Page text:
CP Daily: Thursday January 30, 2020

Published 00:20 on January 31, 2020  /  Last updated at 00:20 on January 31, 2020  /  Newsletter  /  No Comments

A daily summary of our news plus bite-sized updates from around the world.

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TOP STORY

Uniper to voluntarily shut 2.9 GW in German hard coal plants, forgo compensation

German utility Uniper will “lead by example” and voluntarily shut down a total 2.9 GW in hard coal-fired power generation capacity by 2025, it announced on Thursday, with the company forgoing any compensation as it presses ahead with opening a major new 1.1GW plant.

AMERICAS

Pennsylvania unveils draft ETS regulations with eye toward RGGI linkage

Pennsylvania’s Department of Environmental Protection (DEP) published draft power sector cap-and-trade regulations on Thursday that mirror the post-2020 RGGI Model Rule, but the proposal includes language to implement a bank adjustment after every compliance period.

NA Markets: WCI allowances reverse losses on higher demand, while RGAs slide on mild weather

California Carbon Allowance (CCA) prices rose this week as greater demand for permits countered recent losses, while RGGI Allowances (RGAs) dropped amid a second consecutive week of lacklustre activity.

LCFS Market: California prices scrape proposed cap, Washington House passes legislation

California Low Carbon Fuel Standard (LCFS) credit values neared the programme’s pending ceiling price on Wednesday, while Washington state representatives approved their own clean fuel standard proposal for the second consecutive year.

ASIA PACIFIC

NZ Market: NZUs stoop to six-week low as buy side falters

NZUs on Thursday fell to their lowest level since the government’s pre-Christmas announcement that the market’s de-facto price ceiling would be increased to NZ$35 from the 2020 compliance year.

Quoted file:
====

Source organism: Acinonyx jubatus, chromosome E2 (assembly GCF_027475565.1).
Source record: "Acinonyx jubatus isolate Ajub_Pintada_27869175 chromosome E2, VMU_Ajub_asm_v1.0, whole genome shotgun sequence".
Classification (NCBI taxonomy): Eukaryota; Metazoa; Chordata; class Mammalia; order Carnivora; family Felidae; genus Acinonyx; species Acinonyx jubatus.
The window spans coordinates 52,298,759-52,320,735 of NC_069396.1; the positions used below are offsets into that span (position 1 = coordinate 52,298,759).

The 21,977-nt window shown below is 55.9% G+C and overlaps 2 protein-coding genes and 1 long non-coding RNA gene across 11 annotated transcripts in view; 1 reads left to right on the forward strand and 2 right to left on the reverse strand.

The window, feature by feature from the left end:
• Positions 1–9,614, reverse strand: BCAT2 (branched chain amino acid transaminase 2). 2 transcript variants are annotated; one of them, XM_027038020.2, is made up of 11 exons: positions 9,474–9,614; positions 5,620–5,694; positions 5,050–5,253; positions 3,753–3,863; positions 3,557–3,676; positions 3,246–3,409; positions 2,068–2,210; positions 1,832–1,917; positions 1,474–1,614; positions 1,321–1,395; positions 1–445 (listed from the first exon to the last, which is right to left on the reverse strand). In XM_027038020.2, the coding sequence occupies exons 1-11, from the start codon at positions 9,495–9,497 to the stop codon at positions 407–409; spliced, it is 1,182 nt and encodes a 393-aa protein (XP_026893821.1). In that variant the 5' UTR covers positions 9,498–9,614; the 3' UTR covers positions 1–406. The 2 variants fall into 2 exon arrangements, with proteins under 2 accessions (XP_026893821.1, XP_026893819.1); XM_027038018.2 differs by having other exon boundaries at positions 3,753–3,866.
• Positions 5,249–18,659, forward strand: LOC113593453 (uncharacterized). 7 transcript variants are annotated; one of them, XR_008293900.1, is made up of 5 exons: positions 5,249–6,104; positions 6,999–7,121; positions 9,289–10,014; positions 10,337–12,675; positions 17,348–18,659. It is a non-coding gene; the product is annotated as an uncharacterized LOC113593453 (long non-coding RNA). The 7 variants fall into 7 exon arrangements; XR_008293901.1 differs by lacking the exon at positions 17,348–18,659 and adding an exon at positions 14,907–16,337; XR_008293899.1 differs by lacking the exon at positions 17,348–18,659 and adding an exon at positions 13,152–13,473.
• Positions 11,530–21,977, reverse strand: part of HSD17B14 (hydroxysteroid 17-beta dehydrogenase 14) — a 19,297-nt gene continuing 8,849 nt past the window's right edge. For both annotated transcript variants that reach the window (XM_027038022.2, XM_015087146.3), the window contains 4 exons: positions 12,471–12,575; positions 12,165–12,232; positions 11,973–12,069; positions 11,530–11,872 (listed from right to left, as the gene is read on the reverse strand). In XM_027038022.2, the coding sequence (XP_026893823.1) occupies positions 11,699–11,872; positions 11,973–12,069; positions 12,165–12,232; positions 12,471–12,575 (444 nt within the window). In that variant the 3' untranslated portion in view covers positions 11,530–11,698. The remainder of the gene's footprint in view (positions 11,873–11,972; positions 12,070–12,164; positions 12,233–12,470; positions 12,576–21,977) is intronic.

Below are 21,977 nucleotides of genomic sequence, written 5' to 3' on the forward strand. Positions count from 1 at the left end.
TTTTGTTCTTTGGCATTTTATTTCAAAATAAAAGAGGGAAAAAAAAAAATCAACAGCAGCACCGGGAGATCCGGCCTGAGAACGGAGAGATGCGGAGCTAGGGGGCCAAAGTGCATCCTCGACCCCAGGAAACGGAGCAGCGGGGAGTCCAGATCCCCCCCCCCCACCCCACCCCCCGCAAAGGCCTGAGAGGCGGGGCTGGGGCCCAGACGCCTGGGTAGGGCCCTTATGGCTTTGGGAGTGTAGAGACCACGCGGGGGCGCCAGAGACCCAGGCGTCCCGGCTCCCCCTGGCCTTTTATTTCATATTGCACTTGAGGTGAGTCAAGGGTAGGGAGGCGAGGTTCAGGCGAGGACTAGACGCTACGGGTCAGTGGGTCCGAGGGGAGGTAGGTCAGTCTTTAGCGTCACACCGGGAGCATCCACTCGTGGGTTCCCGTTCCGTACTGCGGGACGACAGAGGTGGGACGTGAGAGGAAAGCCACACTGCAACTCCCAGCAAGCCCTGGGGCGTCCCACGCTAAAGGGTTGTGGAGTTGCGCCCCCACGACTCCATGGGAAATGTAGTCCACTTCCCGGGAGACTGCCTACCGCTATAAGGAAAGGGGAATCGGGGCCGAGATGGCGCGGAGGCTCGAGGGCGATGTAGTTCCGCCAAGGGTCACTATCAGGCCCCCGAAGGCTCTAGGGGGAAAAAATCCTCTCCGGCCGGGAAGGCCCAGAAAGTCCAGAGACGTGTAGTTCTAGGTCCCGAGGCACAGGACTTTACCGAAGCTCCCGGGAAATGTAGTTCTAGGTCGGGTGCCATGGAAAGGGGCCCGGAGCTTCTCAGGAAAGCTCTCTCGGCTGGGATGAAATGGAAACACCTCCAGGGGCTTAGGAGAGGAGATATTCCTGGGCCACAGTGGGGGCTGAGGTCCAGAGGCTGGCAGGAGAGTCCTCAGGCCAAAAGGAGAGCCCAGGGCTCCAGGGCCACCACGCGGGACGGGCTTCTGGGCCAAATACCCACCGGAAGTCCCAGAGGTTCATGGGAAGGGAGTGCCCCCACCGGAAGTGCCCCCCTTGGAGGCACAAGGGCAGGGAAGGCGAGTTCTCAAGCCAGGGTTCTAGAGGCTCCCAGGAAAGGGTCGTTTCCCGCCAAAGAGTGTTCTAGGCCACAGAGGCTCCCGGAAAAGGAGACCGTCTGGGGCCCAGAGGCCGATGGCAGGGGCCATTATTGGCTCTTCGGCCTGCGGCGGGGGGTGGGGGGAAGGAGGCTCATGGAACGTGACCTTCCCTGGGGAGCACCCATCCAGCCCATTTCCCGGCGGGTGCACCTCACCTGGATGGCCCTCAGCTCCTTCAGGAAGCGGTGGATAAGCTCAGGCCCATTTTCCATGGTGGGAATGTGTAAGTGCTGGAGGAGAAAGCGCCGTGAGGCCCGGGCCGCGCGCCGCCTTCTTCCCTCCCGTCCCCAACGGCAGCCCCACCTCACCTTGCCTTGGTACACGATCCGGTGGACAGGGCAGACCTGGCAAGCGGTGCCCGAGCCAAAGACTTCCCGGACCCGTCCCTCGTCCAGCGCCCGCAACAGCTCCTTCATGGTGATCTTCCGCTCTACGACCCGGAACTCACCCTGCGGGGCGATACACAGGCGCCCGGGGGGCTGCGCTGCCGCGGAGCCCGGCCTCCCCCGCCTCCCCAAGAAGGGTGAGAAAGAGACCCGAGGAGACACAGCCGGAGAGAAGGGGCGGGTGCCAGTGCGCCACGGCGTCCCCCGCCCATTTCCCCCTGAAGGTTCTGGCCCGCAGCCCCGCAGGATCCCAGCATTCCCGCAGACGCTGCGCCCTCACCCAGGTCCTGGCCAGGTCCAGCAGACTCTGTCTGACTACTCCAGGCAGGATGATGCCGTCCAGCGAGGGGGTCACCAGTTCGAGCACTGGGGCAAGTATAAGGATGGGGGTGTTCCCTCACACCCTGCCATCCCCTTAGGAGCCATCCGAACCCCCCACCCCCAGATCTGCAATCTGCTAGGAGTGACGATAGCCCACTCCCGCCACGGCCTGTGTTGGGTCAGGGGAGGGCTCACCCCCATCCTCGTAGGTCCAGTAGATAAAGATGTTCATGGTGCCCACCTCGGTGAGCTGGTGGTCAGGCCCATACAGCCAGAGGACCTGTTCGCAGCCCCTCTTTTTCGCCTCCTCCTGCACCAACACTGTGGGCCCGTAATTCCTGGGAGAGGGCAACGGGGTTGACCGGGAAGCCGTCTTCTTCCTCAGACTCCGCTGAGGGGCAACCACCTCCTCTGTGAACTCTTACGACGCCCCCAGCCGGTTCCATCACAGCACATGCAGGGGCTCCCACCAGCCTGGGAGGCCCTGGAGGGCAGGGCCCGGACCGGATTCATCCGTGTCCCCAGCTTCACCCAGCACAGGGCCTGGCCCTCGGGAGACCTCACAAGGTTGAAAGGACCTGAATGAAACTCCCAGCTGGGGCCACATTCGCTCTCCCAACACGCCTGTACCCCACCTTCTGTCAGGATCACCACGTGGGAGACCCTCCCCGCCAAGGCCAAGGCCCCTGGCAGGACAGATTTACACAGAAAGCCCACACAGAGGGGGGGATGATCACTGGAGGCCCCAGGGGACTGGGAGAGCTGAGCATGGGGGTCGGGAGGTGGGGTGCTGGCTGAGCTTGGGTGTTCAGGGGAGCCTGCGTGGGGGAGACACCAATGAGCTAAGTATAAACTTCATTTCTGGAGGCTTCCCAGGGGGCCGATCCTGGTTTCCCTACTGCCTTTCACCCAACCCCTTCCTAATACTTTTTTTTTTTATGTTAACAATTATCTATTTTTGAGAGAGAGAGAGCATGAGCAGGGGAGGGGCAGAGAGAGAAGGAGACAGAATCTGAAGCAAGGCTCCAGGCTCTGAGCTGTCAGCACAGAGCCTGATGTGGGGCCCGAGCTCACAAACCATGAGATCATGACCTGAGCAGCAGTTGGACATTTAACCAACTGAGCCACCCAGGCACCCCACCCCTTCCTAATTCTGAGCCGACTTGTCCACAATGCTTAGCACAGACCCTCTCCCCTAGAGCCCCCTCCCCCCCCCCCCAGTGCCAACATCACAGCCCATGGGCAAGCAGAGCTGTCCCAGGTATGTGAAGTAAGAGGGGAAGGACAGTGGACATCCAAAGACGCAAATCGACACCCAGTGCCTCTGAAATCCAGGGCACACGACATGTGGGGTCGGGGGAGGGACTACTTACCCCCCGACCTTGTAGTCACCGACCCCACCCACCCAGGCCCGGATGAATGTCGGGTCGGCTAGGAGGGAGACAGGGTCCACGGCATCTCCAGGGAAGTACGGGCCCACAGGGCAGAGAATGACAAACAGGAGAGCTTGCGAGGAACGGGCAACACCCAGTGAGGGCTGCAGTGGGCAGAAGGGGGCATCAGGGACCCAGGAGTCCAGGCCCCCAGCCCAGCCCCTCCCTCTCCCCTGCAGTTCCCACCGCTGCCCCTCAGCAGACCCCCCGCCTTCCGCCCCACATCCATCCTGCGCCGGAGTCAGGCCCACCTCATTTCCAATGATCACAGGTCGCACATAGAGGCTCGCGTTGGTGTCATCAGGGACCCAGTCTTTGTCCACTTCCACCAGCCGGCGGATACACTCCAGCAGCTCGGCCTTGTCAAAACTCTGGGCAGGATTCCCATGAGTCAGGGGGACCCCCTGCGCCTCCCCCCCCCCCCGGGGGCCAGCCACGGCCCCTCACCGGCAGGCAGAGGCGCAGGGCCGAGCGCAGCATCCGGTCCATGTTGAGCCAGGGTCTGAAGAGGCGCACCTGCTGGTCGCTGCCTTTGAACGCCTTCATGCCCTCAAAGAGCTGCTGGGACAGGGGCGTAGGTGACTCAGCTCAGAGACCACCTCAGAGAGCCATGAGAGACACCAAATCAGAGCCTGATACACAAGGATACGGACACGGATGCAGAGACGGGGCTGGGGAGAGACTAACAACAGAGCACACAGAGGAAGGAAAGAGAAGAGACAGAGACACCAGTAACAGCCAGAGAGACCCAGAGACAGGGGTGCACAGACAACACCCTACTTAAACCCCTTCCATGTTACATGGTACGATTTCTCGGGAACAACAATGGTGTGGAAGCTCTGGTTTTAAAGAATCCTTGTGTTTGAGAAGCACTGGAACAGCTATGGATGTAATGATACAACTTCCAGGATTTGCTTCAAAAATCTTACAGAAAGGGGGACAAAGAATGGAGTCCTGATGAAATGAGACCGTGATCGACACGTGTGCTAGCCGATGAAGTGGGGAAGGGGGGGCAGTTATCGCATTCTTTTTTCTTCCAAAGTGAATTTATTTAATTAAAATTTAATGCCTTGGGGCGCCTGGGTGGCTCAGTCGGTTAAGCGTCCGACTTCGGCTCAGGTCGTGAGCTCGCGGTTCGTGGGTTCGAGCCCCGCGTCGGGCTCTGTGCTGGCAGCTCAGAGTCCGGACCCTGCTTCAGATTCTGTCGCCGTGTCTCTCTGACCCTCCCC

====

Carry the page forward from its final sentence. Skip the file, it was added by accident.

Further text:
EMEA

EU Market: EUAs slump to 2-month low as Brexit moment looms

EUAs fell to a two-month low below €24 early on Thursday despite an improved auction performance, as markets continued to be weighed down by fears about the impacts of the spreading coronavirus.

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BITE-SIZED UPDATES FROM AROUND THE WORLD

Taking a stand – A vast majority of Japanese companies are against the government’s support of coal-fired power generation, according to a Reuters poll. As many as 62% of participating firms in the survey said Japan should curb its plans to build more coal-fired power plants even if it would hurt financially, while 20% said those plans should be ditched altogether. Even though nearly a dozen projects have been cancelled over the past couple of years over concerns they would not be economically viable, Japan still has around 30 coal plants under construction or in the planning process.

Emergencies and exports – US Senator and Democratic presidential candidate Bernie Sanders is considering a series of executive orders if elected in November, including declaring climate change a national emergency and banning the exportation of crude oil, according to an internal campaign document reviewed by The Washington Post. The senator is reviewing the list of possible executive orders but has not signed off on when they would be released or their scope, according to the two people with knowledge of the planning who spoke on condition of anonymity. Sanders has risen in national and early-state polling in the final days before Monday’s Iowa caucuses, the first contest in the Democratic presidential primary.

Projection reflection – Renewables will overtake natural gas as the largest energy source in the US in roughly 15 years, according to the Energy Information Administration’s (EIA) Annual Energy Outlook released Wednesday. That is a reversal from last year’s version, which projected that in 2050 natural gas would still be the biggest power source with a 39% share and renewables at 31%. However, the EIA’s “reference” case assumes a static policy landscape going forward, while renewables growth has outpaced EIA projections for many years.As well, the EIA predicts that US carbon emissions will fall by just 4% by 2050 compared to 2019 levels, The Hill reports. (Axios)

State slate – G20 nations are funnelling cash through government-backed export credit agencies to provide $30 billion to fossil fuel projects each year that “run counter to the Paris Agreement”, a new analysis from NGO’s Oil Change International and Friends of the Earth America showed. These currently provide more than 10 times more state-backed finance to oil, gas, and coal projects abroad than they do to renewable energy schemes, the analysis said, with China, Japan, South Korea, and Canada among the worst offenders. (AFP)